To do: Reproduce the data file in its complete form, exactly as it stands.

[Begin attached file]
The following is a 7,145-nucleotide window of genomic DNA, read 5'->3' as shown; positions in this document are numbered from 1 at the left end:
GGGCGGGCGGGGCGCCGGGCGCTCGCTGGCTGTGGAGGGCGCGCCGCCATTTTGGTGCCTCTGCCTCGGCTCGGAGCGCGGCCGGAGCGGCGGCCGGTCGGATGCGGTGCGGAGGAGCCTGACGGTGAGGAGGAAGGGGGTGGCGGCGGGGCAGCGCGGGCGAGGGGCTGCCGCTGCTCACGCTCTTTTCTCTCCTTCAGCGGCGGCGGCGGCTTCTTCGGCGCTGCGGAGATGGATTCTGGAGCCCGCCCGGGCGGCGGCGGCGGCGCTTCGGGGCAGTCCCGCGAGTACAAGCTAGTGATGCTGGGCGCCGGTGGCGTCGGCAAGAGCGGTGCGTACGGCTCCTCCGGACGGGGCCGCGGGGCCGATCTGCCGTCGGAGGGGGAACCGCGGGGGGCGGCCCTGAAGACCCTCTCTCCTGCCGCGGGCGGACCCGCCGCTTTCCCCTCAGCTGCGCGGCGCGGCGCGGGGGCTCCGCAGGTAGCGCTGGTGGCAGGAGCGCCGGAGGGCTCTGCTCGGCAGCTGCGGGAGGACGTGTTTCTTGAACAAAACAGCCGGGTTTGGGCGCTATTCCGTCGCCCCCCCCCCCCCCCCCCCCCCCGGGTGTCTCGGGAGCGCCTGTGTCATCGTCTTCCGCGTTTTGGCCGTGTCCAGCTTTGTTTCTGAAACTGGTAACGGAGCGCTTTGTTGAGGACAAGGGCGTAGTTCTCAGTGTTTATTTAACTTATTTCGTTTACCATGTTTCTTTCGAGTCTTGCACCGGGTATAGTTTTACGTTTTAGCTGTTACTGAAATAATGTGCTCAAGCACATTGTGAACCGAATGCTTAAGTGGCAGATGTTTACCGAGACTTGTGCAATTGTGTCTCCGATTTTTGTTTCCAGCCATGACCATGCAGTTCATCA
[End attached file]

The following is a 7,145-nucleotide window of genomic DNA, read 5'->3' as shown; positions in this document are numbered from 1 at the left end:
GGGCGGGCGGGGCGCCGGGCGCTCGCTGGCTGTGGAGGGCGCGCCGCCATTTTGGTGCCTCTGCCTCGGCTCGGAGCGCGGCCGGAGCGGCGGCCGGTCGGATGCGGTGCGGAGGAGCCTGACGGTGAGGAGGAAGGGGGTGGCGGCGGGGCAGCGCGGGCGAGGGGCTGCCGCTGCTCACGCTCTTTTCTCTCCTTCAGCGGCGGCGGCGGCTTCTTCGGCGCTGCGGAGATGGATTCTGGAGCCCGCCCGGGCGGCGGCGGCGGCGCTTCGGGGCAGTCCCGCGAGTACAAGCTAGTGATGCTGGGCGCCGGTGGCGTCGGCAAGAGCGGTGCGTACGGCTCCTCCGGACGGGGCCGCGGGGCCGATCTGCCGTCGGAGGGGGAACCGCGGGGGGCGGCCCTGAAGACCCTCTCTCCTGCCGCGGGCGGACCCGCCGCTTTCCCCTCAGCTGCGCGGCGCGGCGCGGGGGCTCCGCAGGTAGCGCTGGTGGCAGGAGCGCCGGAGGGCTCTGCTCGGCAGCTGCGGGAGGACGTGTTTCTTGAACAAAACAGCCGGGTTTGGGCGCTATTCCGTCGCCCCCCCCCCCCCCCCCCCCCCCGGGTGTCTCGGGAGCGCCTGTGTCATCGTCTTCCGCGTTTTGGCCGTGTCCAGCTTTGTTTCTGAAACTGGTAACGGAGCGCTTTGTTGAGGACAAGGGCGTAGTTCTCAGTGTTTATTTAACTTATTTCGTTTACCATGTTTCTTTCGAGTCTTGCACCGGGTATAGTTTTACGTTTTAGCTGTTACTGAAATAATGTGCTCAAGCACATTGTGAACCGAATGCTTAAGTGGCAGATGTTTACCGAGACTTGTGCAATTGTGTCTCCGATTTTTGTTTCCAGCCATGACCATGCAGTTCATCA